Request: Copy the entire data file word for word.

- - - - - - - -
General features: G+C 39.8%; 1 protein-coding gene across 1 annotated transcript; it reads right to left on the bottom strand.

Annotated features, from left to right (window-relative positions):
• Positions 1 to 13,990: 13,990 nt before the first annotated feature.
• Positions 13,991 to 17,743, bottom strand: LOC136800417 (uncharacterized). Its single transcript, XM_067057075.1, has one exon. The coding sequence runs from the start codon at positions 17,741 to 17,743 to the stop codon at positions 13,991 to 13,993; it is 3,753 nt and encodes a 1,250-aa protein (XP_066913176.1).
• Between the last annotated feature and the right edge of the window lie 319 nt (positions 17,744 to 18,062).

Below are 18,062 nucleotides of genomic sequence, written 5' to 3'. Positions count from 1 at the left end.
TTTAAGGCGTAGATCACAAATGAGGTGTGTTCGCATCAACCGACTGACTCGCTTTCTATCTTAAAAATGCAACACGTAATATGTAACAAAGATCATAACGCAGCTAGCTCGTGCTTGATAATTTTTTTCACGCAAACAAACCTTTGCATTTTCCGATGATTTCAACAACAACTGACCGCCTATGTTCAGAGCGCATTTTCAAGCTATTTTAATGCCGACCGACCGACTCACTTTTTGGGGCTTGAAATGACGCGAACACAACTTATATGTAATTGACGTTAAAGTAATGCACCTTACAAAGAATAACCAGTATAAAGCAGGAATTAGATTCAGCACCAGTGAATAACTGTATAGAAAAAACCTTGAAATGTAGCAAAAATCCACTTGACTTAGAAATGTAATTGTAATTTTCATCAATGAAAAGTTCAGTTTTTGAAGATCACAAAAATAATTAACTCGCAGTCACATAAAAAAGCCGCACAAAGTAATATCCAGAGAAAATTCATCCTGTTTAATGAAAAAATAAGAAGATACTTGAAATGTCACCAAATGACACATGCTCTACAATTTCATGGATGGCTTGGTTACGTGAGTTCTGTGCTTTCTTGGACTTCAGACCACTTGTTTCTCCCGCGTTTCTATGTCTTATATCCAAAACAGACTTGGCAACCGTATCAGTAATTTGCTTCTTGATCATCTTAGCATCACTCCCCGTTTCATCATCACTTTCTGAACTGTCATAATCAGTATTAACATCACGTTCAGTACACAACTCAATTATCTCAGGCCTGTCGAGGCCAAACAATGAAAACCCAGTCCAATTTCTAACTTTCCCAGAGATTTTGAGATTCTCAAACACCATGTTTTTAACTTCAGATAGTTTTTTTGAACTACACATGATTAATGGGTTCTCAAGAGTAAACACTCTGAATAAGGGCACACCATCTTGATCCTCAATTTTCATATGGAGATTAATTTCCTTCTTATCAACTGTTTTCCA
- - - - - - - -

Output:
General features: G+C 39.8%; 1 protein-coding gene across 1 annotated transcript; it reads right to left on the bottom strand.

Annotated features, from left to right (window-relative positions):
• Positions 1 to 13,990: 13,990 nt before the first annotated feature.
• Positions 13,991 to 17,743, bottom strand: LOC136800417 (uncharacterized). Its single transcript, XM_067057075.1, has one exon. The coding sequence runs from the start codon at positions 17,741 to 17,743 to the stop codon at positions 13,991 to 13,993; it is 3,753 nt and encodes a 1,250-aa protein (XP_066913176.1).
• Between the last annotated feature and the right edge of the window lie 319 nt (positions 17,744 to 18,062).

Below are 18,062 nucleotides of genomic sequence, written 5' to 3'. Positions count from 1 at the left end.
TTTAAGGCGTAGATCACAAATGAGGTGTGTTCGCATCAACCGACTGACTCGCTTTCTATCTTAAAAATGCAACACGTAATATGTAACAAAGATCATAACGCAGCTAGCTCGTGCTTGATAATTTTTTTCACGCAAACAAACCTTTGCATTTTCCGATGATTTCAACAACAACTGACCGCCTATGTTCAGAGCGCATTTTCAAGCTATTTTAATGCCGACCGACCGACTCACTTTTTGGGGCTTGAAATGACGCGAACACAACTTATATGTAATTGACGTTAAAGTAATGCACCTTACAAAGAATAACCAGTATAAAGCAGGAATTAGATTCAGCACCAGTGAATAACTGTATAGAAAAAACCTTGAAATGTAGCAAAAATCCACTTGACTTAGAAATGTAATTGTAATTTTCATCAATGAAAAGTTCAGTTTTTGAAGATCACAAAAATAATTAACTCGCAGTCACATAAAAAAGCCGCACAAAGTAATATCCAGAGAAAATTCATCCTGTTTAATGAAAAAATAAGAAGATACTTGAAATGTCACCAAATGACACATGCTCTACAATTTCATGGATGGCTTGGTTACGTGAGTTCTGTGCTTTCTTGGACTTCAGACCACTTGTTTCTCCCGCGTTTCTATGTCTTATATCCAAAACAGACTTGGCAACCGTATCAGTAATTTGCTTCTTGATCATCTTAGCATCACTCCCCGTTTCATCATCACTTTCTGAACTGTCATAATCAGTATTAACATCACGTTCAGTACACAACTCAATTATCTCAGGCCTGTCGAGGCCAAACAATGAAAACCCAGTCCAATTTCTAACTTTCCCAGAGATTTTGAGATTCTCAAACACCATGTTTTTAACTTCAGATAGTTTTTTTGAACTACACATGATTAATGGGTTCTCAAGAGTAAACACTCTGAATAAGGGCACACCATCTTGATCCTCAATTTTCATATGGAGATTAATTTCCTTCTTATCAACTGTTTTCCA